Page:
I found it in a box of old things. I couldn’t remember if the box was mine. A few notes seemed to be in my handwriting. Some of the things seemed familiar. I had been away for such a long time. I clenched my jaw at the realisation.
It was a single roll of film. Black plastic container, grey lid. I rolled it back and forth across my fingertips with my thumb. My mind was elsewhere. Falling dust caught the light as it floated slowly around the room.
My grandfather had given me photography. Not forced it on me, but offered it to me with warmth. I took it from his open hands. He had endless patience for me accidentally exposing film or dropping his cameras. He took great pleasure watching my passion for light and lens grow. He was kin creatively. Always asking me about my subjects and angles I had chosen. Filling my head with potential. He was the reason my camera always had fresh film in it. The reason I’d left. The reason I saw the world through a viewfinder.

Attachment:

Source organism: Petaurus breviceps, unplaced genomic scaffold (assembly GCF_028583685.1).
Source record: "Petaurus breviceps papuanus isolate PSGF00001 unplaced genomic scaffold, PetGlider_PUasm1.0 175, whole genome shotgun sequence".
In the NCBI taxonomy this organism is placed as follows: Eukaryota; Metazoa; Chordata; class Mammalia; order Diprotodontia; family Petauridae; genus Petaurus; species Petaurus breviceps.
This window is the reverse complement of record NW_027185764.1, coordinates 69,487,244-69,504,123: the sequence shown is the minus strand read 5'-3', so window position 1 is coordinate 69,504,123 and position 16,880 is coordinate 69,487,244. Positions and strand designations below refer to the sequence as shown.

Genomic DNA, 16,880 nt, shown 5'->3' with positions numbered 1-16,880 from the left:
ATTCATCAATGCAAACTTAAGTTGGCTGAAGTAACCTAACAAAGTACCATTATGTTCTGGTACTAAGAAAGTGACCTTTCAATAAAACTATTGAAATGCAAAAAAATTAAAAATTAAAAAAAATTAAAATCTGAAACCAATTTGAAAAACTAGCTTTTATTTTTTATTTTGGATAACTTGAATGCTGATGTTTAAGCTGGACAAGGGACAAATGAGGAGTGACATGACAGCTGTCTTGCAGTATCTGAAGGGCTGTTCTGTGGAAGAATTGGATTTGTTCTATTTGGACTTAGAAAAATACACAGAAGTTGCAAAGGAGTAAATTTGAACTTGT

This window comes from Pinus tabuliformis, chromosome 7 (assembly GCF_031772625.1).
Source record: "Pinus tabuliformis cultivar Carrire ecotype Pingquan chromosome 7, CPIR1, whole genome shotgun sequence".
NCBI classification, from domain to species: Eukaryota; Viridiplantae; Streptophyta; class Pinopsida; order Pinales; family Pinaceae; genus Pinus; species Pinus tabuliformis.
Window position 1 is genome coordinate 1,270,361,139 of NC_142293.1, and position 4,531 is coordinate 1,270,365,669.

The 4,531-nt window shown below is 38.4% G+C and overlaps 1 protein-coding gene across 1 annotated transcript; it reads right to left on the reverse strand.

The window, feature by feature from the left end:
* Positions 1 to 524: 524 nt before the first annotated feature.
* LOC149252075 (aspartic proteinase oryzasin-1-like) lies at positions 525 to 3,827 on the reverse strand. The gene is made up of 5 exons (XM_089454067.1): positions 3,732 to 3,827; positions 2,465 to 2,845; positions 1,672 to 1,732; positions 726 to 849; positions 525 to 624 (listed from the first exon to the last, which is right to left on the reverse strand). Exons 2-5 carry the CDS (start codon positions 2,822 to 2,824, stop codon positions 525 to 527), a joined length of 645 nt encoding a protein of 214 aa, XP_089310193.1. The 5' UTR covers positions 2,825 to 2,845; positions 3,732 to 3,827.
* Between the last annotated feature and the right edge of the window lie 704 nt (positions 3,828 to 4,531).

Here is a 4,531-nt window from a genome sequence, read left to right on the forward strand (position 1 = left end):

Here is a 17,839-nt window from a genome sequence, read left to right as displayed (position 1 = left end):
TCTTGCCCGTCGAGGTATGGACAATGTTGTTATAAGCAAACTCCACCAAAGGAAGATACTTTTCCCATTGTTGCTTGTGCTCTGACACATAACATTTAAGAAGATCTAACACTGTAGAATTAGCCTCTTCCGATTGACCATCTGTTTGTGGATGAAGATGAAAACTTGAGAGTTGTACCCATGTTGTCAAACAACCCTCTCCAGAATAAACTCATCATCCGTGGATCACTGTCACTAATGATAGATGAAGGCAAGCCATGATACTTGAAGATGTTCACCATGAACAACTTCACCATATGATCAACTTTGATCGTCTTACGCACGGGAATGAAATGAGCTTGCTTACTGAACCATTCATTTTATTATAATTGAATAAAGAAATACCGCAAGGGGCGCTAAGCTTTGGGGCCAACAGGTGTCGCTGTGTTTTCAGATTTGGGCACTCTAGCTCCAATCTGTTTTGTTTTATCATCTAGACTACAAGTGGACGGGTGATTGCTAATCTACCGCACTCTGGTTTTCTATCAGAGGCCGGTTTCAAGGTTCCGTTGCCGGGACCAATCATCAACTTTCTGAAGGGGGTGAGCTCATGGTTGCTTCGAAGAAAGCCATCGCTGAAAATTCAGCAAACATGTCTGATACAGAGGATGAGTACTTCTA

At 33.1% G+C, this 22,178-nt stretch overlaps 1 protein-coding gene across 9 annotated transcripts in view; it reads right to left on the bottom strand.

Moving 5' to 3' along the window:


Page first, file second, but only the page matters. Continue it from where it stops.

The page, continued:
I opened the door to my grandfather’s dark room. The familiar smell of chemicals met me as I entered. Developer, fixer, stop-bath acids muted by sealed containers. He was meticulous. Each container labeled, paper rolls stacked, the room laid out for work. It was just as he had left it. I flicked off the main globe and dropped the room to the red glow of the safelight.
I still had the film container in my hand. I filled the stop baths and cut a section of paper. My hands moved out of habit. They knew each step. My mind was still with my grandfather and my absence. My jaw was shut tight again. I scanned the negative against the red light. Only a single frame had been used, A woman’s face in black and white. Slowly I brought her life. Fixing the paper I saw the image complete. She was beautiful. Her hair a tangle, wild and dark. Her eyes white hot. Pupils dark as india ink, her mouth drawn in secret. Her stare held me, shook me. I’m not sure how long I stood, hands tingling, breath shallow. I hung her up to dry and left her, in that room with no light.